Composting is the process of breaking down organic material into soil.  This is done by building a compost pile (freestanding or enclosed).  Gather materials to be composted (lawn trimmings, leaves, kitchen waste—no meat, fat, or bones—and other organic material).  Shred or chop.  Dig a hole.  Put material in hole, cover lightly with dirt, mix it up, add some water, cover lightly with dirt.  In a few days dig the material, mix it up, water it, and add another light coating of dirt.  Continue this process until the composted material is no longer visible.  Now it can be added to other soil, used as mulch, or used for planting seeds.  If you don’t have the time or energy to turn it all the time don’t worry, it will eventually decompose on its own.  A simple way to compost small amounts is to take the daily kitchen scraps and bury them among the growing plants in the garden.  Be sure to remember where yesterday’s scraps are buried and stay away from plant roots.  Another easy way to compost is in the spring and fall when the garden is not planted, start at one end of the garden, and dig a hole.  When you have enough organic material, bury it in the hole.  Dig another hole and continue the process.  By the time you get to the end of the garden you can start again. 

Organic or Chemical?

Many people, especially those growing their own food, feel that organic is the way to go.  Others feel that proper use of chemicals is safe and easy.  The choice is yours.  There are organic fertilizers, pesticides, and insecticides.  They may not be quite as fast or effective as chemicals, but they will not harm the environment, they allow for biodiversity, they provide “clean” crops, and they encourage you to be active in your garden.

 

Good luck in your gardening adventure! If you can’t afford starting seeds, be sure to visit VIA’s Rooted In Voluntaryism page to request help.

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November 2020 Organizational Update

As we close on the month of being together and thankful, we reflect on how far VIA has come since the beginning of this year. Despite everything unforeseen and lost in this year, we feel gratitude for the opportunity to serve and help. Voluntaryism In Action has indeed grown continuously, but we know this was a scary time for the individual and the success of any organizations, including non-profits. Our team, our engagement, and our community have grown, and for that we thank you.

We know times are tough for you and we thank you for the ongoing reminder that voluntaryists not only reach out with a helping hand when they have abundance, they also reach out when they have losses. Supporters of the state fully expect people to act selfishly in times of recession and panic, but voluntaryism proves them wrong.

Here’s what we’ve done this month with your support:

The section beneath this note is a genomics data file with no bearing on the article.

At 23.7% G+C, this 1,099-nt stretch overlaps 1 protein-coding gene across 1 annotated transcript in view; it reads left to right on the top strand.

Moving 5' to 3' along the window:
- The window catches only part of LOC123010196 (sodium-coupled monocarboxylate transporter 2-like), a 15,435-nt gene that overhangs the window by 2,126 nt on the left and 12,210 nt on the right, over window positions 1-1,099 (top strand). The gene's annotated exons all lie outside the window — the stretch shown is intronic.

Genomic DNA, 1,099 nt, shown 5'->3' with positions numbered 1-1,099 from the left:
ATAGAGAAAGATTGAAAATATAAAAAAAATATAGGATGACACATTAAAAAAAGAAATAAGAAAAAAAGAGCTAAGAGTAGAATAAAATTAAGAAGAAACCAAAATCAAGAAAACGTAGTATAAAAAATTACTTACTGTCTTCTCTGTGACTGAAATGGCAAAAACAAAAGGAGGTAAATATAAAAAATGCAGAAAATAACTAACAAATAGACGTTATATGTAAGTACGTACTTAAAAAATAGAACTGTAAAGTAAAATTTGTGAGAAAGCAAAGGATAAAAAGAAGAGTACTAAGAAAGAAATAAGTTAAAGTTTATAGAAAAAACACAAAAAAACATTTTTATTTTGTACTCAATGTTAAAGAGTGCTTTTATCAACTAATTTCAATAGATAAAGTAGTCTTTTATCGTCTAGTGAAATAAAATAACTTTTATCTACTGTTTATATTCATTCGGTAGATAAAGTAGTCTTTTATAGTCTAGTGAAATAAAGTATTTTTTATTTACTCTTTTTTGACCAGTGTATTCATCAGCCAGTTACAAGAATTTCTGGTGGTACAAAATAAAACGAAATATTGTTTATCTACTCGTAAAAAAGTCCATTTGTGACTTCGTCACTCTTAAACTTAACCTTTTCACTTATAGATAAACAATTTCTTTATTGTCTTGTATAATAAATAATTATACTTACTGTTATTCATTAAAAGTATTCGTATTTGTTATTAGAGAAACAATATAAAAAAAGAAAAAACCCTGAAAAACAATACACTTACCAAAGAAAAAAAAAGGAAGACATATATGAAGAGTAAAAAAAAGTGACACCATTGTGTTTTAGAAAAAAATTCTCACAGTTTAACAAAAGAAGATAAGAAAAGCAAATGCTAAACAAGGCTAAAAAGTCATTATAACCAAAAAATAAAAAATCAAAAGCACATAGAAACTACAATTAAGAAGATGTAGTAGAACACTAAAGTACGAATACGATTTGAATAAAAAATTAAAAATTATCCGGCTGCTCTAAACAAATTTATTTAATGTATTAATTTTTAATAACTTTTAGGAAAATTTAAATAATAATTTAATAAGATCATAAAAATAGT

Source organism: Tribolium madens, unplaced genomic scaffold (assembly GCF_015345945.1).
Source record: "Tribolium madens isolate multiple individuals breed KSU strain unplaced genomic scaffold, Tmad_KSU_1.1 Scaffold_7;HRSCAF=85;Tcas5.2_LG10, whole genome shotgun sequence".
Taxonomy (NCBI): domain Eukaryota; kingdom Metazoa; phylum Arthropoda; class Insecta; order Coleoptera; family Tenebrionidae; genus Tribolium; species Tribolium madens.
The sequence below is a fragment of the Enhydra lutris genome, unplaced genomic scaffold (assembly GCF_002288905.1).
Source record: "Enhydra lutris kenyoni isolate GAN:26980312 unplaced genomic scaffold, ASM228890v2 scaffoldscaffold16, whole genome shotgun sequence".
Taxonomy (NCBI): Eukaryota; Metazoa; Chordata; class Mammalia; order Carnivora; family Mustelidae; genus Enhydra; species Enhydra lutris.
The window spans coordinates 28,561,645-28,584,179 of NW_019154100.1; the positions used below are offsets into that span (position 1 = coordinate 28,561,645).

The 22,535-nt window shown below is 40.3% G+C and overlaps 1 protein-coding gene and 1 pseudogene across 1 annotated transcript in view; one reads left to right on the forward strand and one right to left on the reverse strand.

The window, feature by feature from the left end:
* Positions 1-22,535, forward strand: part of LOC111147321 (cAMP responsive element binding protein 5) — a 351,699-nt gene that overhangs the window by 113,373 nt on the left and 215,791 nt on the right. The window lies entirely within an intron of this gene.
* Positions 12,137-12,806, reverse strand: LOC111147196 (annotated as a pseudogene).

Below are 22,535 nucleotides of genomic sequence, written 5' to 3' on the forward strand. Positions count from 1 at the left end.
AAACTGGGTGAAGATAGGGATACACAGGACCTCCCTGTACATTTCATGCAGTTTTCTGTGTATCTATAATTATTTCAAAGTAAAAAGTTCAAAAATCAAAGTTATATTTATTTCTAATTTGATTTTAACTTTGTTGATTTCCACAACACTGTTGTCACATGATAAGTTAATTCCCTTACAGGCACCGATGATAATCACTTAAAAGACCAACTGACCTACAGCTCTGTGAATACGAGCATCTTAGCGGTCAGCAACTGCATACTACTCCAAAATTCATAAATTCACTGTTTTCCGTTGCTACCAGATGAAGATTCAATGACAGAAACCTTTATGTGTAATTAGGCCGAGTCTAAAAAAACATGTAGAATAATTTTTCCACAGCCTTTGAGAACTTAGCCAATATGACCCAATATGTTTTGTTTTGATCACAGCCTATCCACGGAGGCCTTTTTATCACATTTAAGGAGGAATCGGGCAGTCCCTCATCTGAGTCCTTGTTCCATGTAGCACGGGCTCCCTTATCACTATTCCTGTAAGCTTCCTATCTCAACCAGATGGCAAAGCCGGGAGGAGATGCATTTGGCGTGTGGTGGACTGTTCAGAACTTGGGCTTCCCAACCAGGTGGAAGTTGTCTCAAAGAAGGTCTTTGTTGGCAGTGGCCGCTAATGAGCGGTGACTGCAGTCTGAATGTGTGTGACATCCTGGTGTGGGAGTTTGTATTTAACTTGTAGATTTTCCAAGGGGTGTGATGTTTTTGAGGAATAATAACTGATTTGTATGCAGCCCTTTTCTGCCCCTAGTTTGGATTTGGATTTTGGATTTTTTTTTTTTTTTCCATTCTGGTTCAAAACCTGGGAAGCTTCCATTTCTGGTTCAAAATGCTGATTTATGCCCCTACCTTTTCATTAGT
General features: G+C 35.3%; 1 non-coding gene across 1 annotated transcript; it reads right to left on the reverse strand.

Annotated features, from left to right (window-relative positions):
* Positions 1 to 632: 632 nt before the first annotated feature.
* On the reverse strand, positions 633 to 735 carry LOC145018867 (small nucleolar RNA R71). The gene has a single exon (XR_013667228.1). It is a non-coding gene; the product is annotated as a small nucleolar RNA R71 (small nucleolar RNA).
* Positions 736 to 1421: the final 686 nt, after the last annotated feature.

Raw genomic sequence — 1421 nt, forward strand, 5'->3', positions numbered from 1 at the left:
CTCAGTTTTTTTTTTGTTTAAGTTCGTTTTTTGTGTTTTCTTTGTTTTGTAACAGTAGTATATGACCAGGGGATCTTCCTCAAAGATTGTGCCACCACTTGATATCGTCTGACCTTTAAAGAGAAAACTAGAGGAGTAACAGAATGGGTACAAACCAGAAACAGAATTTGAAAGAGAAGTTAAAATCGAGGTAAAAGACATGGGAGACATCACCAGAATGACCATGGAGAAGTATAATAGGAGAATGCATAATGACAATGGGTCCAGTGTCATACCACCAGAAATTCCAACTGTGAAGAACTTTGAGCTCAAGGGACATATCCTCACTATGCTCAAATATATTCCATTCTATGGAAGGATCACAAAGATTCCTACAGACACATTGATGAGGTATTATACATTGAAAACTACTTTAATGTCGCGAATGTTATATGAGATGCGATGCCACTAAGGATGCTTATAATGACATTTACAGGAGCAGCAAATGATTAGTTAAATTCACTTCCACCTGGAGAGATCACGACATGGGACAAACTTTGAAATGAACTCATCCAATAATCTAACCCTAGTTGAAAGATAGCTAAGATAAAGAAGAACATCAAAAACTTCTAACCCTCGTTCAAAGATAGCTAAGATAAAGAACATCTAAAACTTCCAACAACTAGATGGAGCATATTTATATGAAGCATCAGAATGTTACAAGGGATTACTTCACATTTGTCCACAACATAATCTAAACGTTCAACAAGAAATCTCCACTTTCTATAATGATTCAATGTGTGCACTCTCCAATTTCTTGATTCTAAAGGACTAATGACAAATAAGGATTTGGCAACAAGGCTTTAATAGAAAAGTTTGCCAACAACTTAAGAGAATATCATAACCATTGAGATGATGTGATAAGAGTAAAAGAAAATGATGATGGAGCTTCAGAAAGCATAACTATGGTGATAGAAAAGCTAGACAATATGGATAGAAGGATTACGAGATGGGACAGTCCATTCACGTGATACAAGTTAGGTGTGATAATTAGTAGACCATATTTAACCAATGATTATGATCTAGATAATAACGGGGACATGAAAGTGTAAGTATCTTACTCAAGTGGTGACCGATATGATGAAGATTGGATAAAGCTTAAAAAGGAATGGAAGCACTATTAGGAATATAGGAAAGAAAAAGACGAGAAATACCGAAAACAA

• With the food drive, we helped over 30 families and delivered food to pantries in the Detroit and California Bay Area, offering around $2500, purchasing over 1500 pounds of food so far. Check out our official progress here.
  • We launched our annual toy drive with an initial goal of $5000. You can donate on our Facebook page.
  • Amanda Garvin joined our team to help with social media content.

Our family at the VIA Team wish our community happy holidays and thank you deeply for your continued love and support. May you have the joy of giving and receiving this season through continued voluntaryism.

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VIA’s Second Annual Holiday Food Drive–Part 1

One of our favorite holiday traditions here at Voluntaryism in Action—our annual fundraiser for holiday meals—was a huge success this year.  Our donors helped us almost double what we raised last year, and we collected almost $9k. 

Annual Holiday Food Drive
VIA volunteers deliver food to St Jude's in Detroit.

More families need help putting food on their tables than ever right now due to government encroachments on natural liberties, including the right to simply go to work.  Voluntaryists everywhere have proven their principles by stepping up to help while these basic difficulties are so widespread.

annual holiday food drive
Executive Director Logan Davies and a VIA volunteer deliver frozen turkeys to St. Moses in Detroit.

With these funds, the VIA team purchased essential items for food banks across the country, including St Jude Food Pantry and St Moses the Black in Detroit, Michigan and the Food Bank of Contra Costa & Solano in California (the only food bank operating in the entire Bay Area due to government restrictions).  Our team personally delivered over 1,500lbs of food!  On the individual level, through our website and personal referrals, we assisted 30 families with groceries in time for Thanksgiving.

Annual holiday food drive
An overflowing palletful of food from VIA donations from our holiday drive being taken to Contra Costa food bank in Solano County, CA.

Watch for our holiday meal assistance forms to re-open soon in time to help with meals for Christmas, Chanukah, and other festive December meals!